Victorious Century: The United Kingdom, 1800-1906
To live in nineteenth-century Britain was to experience an astonishing and unprecedented series of changes. Cities grew vast; there were revolutions in transportation, communication, science, and work-all while a growing religious skepticism rendered the intellectual landscape increasingly unrecognizable. It was an exhilarating time, and as a result, most of the countries in the world that experienced these changes were racked by political and social unrest. Britain, however, maintained a stable polity at home, and as a result it quickly found itself in a position of global leadership.
In this major new work, leading historian David Cannadine has created a bold, fascinating new interpretation of nineteenth-century Britain. Britain was a country that saw itself at the summit of the world and, by some measures, this was indeed true. It had become the largest empire in history: its political stability positioned it as the leader of the new global economy and allowed it to construct the largest navy ever built. And yet it was also a society permeated with doubt, fear, and introspection. Repeatedly, politicians and writers felt themselves to be staring into the abyss and what is seen as an era of irritating self-belief was in fact obsessed with its own fragility, whether as a great power or as a moral force. Victorious Century is a comprehensive and extraordinarily stimulating history-its author catches the relish, humor and staginess of the age, but also the dilemmas faced by Britain's citizens, ones we remain familiar with today.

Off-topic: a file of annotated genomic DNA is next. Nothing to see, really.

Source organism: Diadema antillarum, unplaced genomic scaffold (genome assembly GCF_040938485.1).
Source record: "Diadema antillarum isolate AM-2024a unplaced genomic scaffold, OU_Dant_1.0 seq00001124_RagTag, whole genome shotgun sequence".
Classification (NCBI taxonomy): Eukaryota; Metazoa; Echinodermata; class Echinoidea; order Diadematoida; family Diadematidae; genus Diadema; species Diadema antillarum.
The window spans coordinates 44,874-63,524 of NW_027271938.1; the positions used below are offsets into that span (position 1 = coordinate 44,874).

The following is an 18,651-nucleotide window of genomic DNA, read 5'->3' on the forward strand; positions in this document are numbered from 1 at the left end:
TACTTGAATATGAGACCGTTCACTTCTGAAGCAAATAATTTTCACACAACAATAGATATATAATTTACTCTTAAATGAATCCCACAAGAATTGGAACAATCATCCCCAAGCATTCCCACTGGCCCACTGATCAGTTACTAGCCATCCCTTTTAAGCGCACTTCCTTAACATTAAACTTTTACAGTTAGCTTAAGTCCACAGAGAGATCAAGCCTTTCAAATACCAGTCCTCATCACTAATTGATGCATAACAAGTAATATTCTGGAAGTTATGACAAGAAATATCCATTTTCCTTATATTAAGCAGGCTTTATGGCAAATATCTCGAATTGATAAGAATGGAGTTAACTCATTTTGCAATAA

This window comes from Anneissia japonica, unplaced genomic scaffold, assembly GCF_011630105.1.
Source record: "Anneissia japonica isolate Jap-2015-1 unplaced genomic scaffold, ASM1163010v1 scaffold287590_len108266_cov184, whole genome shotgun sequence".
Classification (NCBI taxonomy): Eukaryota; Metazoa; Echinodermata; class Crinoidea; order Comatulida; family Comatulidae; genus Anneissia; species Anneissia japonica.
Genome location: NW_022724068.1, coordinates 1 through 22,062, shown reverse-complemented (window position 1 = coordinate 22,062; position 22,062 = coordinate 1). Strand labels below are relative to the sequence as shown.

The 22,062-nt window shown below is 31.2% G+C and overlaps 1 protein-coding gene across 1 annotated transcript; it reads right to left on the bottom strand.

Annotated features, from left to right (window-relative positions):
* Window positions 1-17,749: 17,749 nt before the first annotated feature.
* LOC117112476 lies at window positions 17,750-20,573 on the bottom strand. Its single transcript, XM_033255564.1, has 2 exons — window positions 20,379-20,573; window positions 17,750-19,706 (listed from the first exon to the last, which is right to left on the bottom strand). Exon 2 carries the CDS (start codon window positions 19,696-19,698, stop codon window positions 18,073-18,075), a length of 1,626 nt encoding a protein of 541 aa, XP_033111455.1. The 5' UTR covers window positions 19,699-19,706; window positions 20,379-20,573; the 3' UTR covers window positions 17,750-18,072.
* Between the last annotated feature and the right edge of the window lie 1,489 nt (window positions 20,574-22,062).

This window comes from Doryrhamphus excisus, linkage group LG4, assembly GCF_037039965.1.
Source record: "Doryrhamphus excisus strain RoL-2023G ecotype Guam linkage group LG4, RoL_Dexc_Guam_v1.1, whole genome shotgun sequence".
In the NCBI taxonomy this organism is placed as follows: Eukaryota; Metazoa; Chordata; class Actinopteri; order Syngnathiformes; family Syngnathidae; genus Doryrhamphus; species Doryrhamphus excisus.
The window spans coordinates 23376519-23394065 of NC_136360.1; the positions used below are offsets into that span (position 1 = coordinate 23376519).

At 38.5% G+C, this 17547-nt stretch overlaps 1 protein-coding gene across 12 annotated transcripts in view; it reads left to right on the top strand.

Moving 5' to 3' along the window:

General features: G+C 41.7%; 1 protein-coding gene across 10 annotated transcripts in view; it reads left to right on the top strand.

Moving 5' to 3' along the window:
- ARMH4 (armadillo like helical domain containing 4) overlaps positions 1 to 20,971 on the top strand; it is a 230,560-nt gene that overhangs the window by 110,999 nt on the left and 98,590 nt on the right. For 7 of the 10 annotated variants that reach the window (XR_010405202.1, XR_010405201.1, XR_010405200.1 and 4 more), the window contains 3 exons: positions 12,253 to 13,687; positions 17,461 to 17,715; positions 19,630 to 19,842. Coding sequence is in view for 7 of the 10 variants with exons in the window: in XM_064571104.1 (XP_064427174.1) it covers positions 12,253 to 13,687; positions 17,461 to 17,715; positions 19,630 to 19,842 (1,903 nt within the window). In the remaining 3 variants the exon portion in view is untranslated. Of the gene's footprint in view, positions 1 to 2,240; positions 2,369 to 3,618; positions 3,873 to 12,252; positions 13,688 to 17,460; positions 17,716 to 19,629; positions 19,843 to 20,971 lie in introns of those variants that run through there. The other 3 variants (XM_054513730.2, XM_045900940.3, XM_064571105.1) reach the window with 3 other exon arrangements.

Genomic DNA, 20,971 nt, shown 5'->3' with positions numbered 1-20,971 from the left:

Sir David Cannadine is the Dodge Professor of History at Princeton University. Cannadine joined Princeton in the fall of 2008, having previously held positions at Cambridge, Columbia and London Universities. He is the author of twelve books, and the editor or co-editor of thirteen books, and his interests range widely across the economic, social, political and cultural history of modern Britain and its empire, capitalism, collecting and philanthropy in nineteenth- and twentieth-century America, and the history of history.